I'm visiting at the perfect time of year -- October. Hotel rates are slightly reduced and I don't have to compete with summer tourists nor endure stifling temperatures.

I meet dozens of Europeans and handfuls of Australians who are here to cycle, hike and climb, however the majority of visitors appear to be American retirees leisurely making their way from one monument to another.

After feasting in Arches National Park, I move on to nearby Canyonlands National Park and Dead Horse Point State Park.

On this swath of desert, the Colorado River and the Green River have cut and scraped away at the land for eons creating canyons, a thousand feet or more in depth. The 30-mile drive into the park is a pleasant cruise through high desert. I'm delighted when I see desert big-horn sheep munching along side of the road oblivious to slowing motorists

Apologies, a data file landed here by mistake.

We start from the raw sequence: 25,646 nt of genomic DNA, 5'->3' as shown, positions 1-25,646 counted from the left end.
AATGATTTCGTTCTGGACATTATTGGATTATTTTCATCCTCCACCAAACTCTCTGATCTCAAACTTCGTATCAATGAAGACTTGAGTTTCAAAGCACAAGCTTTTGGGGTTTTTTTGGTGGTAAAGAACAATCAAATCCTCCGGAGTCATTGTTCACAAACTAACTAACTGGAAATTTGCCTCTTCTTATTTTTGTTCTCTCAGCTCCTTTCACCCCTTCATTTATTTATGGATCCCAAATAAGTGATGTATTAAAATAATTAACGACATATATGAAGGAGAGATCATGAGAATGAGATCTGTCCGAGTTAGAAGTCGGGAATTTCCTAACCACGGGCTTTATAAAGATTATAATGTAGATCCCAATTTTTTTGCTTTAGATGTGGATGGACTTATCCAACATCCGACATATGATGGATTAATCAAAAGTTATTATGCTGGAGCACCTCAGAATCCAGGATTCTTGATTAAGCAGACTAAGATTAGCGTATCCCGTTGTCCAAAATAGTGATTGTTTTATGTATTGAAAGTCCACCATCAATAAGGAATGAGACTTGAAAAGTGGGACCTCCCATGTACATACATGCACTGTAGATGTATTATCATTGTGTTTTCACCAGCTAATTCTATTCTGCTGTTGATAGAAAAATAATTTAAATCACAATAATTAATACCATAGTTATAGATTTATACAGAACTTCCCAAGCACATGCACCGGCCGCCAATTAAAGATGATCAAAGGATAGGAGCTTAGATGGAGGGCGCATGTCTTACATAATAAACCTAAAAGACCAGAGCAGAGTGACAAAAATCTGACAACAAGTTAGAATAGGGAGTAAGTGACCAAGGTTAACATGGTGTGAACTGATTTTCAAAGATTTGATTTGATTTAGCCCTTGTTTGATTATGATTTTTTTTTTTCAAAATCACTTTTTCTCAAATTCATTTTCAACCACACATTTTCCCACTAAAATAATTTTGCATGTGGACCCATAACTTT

Canyonlands is located on the Colorado Plateau as are Arches and Dead Horse Point State Park.

I have yet to comprehend how the land pretends to be flat at first glance until you are at a canyon edge. I think of the pioneers heading west and encountering this stretch of earth only to retrace their route in order to forge on.

Canyonlands and Dead Horse Point State Park are akin to the Grand Canyon. Each offers spectacular views of miles upon miles of canyons.

These parks are mainly explored through one's eyes, however the more adventurous can backpack through them. There are some primitive roads to the bottom thanks to early mining. Today, the occasional drone of motorcycles and four-wheelers pierce the silence.

Southern Utah is a pleasant surprise. I didn't expect such a vast area of geographical wonders or the formations to be so mesmerizing. The trip has been an appetizer to sample other areas such as Monument Valley Navajo Tribal Park, my next stop.